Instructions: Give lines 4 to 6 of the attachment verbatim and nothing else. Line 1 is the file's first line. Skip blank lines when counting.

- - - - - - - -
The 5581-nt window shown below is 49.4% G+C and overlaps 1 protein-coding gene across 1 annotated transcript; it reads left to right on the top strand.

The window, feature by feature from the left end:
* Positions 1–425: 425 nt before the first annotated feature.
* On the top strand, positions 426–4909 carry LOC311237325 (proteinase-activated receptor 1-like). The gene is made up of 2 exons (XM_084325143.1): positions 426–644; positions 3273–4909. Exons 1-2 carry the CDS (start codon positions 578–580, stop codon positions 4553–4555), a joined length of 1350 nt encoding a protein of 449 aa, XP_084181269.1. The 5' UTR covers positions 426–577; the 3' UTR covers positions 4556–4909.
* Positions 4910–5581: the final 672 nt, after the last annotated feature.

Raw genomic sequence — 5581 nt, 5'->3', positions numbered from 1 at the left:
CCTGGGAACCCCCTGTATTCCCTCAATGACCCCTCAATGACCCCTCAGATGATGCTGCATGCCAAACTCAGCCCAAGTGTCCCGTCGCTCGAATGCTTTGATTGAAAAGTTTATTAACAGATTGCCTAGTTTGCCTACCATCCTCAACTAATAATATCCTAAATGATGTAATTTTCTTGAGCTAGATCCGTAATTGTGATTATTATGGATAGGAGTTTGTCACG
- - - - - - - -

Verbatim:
* On the top strand, positions 426–4909 carry LOC311237325 (proteinase-activated receptor 1-like). The gene is made up of 2 exons (XM_084325143.1): positions 426–644; positions 3273–4909. Exons 1-2 carry the CDS (start codon positions 578–580, stop codon positions 4553–4555), a joined length of 1350 nt encoding a protein of 449 aa, XP_084181269.1. The 5' UTR covers positions 426–577; the 3' UTR covers positions 4556–4909.
* Positions 4910–5581: the final 672 nt, after the last annotated feature.

Raw genomic sequence — 5581 nt, 5'->3', positions numbered from 1 at the left: